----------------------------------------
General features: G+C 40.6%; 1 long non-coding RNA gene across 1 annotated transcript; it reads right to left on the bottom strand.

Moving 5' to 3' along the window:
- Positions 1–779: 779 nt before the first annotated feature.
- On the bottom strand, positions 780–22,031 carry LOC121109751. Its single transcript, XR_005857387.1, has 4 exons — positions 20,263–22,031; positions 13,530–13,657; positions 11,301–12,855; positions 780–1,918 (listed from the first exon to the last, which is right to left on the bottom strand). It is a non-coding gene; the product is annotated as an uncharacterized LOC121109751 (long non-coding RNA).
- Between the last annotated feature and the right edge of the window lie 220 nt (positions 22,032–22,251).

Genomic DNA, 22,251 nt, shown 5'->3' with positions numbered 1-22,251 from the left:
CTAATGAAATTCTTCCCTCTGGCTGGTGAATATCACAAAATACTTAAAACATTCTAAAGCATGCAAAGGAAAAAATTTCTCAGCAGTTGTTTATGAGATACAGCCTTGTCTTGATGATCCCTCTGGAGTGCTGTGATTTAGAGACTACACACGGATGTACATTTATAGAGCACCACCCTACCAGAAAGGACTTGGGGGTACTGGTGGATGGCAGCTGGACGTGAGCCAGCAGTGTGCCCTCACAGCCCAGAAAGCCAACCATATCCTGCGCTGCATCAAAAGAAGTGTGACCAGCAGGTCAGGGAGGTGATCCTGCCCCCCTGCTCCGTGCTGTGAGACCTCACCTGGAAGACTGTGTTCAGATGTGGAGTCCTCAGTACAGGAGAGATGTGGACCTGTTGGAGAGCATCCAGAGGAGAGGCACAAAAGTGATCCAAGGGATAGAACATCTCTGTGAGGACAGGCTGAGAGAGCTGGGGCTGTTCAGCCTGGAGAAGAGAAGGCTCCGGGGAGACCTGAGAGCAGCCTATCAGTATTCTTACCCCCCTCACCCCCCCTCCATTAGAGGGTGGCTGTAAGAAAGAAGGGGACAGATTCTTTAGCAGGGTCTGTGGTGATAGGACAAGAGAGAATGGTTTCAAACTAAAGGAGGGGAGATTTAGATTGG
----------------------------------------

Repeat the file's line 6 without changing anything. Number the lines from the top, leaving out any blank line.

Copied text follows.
Genomic DNA, 22,251 nt, shown 5'->3' with positions numbered 1-22,251 from the left: